We’ve also had the privilege of working with several young women through our internship program, and all these interns write about their time with Dia. All of them have reflected that Dia’s team culture and co-founders created a nurturing, inspiring, and purposeful environment. We are proud that they feel this way.

3. What does a day in the life of a working mother look like in such an incredibly evolving world? (KYLIE)

One plausible positive aspect of the pandemic is that many jobs have become fully or partially remote. As a result, my husband and I are both able to work from home. He travels up to Boston, where his employer is based, for two days every week, but the rest of the time we divide household and parenting responsibilities fairly evenly. On days when he isn’t travelling, we get up around 6:45AM. My husband gets the baby out of bed, and I breastfeed while he eats breakfast and checks work emails.

My husband then entertains the baby while I prepare. By 9AM, the baby is sleeping in his crib, while my husband and I are working at our desks (or, in my case, the dining table). Our son sleeps for about two hours, during which time Aisha, Alia, and I can check in. As there is a 12-hour time difference between New York and most of Southeast Asia, all of my calls come in the mornings or evenings after my son has gone to bed, and I can spend the afternoon caring for him while working from home.

4. What are some of the misconceptions and myths about working mothers in society today? (KYLIE)

The most common misconception about working mothers is that you can’t be both a good professional and a good mother. But this dichotomy is false; I’ve had the pleasure of working with many women who excelled at both.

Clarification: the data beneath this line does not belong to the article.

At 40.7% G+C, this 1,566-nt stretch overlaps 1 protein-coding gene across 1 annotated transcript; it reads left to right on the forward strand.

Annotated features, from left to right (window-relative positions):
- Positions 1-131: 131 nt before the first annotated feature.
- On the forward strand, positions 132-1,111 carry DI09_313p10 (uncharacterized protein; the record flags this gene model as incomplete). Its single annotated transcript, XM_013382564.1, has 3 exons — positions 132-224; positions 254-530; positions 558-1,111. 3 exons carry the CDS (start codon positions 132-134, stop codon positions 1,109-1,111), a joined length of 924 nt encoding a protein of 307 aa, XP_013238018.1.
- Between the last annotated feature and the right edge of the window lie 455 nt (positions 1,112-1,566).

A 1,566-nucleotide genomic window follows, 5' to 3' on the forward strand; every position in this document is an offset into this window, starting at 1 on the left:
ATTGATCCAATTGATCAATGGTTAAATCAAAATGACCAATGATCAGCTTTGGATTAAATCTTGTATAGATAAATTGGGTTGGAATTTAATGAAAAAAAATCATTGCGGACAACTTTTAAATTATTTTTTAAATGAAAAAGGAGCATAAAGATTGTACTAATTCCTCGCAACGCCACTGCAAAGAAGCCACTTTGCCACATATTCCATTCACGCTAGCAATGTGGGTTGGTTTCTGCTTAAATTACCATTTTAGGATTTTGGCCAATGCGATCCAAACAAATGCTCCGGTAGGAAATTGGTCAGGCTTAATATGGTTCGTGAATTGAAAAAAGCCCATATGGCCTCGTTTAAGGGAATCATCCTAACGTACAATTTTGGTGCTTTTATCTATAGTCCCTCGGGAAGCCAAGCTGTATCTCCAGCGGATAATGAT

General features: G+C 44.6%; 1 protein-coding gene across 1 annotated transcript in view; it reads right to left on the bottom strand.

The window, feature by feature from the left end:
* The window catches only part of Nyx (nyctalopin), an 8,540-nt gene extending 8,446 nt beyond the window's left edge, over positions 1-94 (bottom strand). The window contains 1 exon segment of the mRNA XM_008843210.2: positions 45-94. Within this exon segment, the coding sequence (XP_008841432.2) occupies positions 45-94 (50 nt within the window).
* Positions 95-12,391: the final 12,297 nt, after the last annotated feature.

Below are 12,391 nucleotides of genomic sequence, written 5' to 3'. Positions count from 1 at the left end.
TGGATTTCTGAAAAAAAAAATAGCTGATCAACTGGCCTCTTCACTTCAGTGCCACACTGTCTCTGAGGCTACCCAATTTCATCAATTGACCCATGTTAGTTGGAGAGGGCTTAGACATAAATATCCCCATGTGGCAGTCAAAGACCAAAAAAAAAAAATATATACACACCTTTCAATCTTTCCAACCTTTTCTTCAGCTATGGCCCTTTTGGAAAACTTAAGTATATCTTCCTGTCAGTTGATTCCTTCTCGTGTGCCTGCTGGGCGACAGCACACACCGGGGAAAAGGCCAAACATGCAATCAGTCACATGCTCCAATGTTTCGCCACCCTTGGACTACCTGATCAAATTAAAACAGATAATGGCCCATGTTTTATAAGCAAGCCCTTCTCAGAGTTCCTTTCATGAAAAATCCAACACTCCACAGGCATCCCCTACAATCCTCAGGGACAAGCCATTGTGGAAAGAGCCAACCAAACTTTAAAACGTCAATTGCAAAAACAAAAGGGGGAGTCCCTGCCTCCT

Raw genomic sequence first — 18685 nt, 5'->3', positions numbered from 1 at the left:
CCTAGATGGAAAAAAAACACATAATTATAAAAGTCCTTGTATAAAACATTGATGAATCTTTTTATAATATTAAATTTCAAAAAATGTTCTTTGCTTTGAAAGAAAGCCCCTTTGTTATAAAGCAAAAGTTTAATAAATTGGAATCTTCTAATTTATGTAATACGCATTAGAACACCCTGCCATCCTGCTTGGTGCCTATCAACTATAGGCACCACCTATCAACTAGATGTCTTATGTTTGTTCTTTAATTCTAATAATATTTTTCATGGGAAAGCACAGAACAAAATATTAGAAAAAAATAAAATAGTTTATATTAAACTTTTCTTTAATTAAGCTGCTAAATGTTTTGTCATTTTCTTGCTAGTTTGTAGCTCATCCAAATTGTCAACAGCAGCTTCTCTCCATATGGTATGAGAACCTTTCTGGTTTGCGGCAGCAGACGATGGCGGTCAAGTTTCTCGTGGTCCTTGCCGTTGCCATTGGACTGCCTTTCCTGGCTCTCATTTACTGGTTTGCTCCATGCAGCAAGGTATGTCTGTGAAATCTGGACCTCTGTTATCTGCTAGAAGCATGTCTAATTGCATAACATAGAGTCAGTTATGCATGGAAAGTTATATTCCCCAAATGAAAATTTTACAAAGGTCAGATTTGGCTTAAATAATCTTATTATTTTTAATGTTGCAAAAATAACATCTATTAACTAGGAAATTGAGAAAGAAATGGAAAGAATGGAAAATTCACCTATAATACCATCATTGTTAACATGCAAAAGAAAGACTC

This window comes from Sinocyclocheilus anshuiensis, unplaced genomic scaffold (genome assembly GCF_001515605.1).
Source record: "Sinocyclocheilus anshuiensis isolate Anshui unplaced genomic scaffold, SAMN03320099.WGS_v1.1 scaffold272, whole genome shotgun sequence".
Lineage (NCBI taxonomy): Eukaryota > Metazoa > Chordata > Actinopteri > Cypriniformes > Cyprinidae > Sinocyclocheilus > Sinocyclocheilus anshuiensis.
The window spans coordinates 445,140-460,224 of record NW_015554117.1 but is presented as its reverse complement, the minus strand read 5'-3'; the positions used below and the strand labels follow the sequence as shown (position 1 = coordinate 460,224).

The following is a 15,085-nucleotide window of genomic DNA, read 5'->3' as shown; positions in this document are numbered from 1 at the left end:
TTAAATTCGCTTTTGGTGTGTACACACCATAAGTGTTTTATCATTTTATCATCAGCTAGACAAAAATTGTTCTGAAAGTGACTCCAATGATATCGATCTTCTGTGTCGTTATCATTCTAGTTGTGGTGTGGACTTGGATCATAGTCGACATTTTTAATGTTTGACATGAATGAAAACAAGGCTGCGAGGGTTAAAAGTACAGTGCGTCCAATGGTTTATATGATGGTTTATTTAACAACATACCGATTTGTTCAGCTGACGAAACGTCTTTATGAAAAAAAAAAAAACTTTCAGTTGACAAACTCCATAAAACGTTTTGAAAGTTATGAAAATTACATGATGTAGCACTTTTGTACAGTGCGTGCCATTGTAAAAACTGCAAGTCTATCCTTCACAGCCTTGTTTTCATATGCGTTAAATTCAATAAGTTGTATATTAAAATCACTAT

5. How can working mothers build sustainable careers and how can they overcome the challenges of striking a balance between personal life and work relationships? (KYLIE)

First and foremost, establish boundaries and communicate them openly with your colleagues. Second, be gentle with yourself. I struggled a lot when I first returned to work with feelings of guilt that I was neglecting my son when I had to work, or that I was neglecting my work when I was engaging my son. That was extremely difficult for me, and I wondered if I should take more time off to be fully present as a parent.

However, I like to remind myself everyday that it’s a marathon, not a sprint. Thinking about my own experience with my parents who both worked long hours – it’s not about the micro trends of the day, but about the consistency over a long arc. I won’t always be perfect, but I’ll always be there for him and with him.

6. How do the Southeast Asian mompreneurs on Dia Guild inspire Kylie to embrace motherhood while continuing her career? (KYLIE)

At Dia, we are fortunate to work with some incredibly talented mom-preneurs. Eight of our partner brands were founded by moms! It is not only deeply fulfilling to help them succeed, but witnessing firsthand how they juggle their work and parenting duties inspires me to do it too!

7. Following Malaysia’s growing recognition of artisans and crafts, what are Dia’s future plans? (ALIA)

A night of canapes with UK based caterer Makan Malaysia

It’s been incredible to witness Malaysia’s growing appreciation for artisans and ethical fashion. We’ve seen this firsthand with the positive response to Dia’s mission and curation, as well as the incredible feedback we’ve received at our various events. We are excited about the future.

We began with only seven partner brands in November 2020 and have since grown to incorporate just under 30 brands from six different countries: Malaysia, Singapore, Cambodia, Thailand, Indonesia, and the Philippines. We definitely intend to add more brands to our platform, particularly in categories that we want to develop, such as home goods, and from Southeast Asian countries that aren’t yet represented on Dia!

We also have a few potential pop-ups planned for Q3 and Q4, with our annual Christmas pop-up capping off the year. This summer, we will finally meet for the first time in two years (with the newest member of the Dia team, baby Miles, in attendance) to discuss our next steps.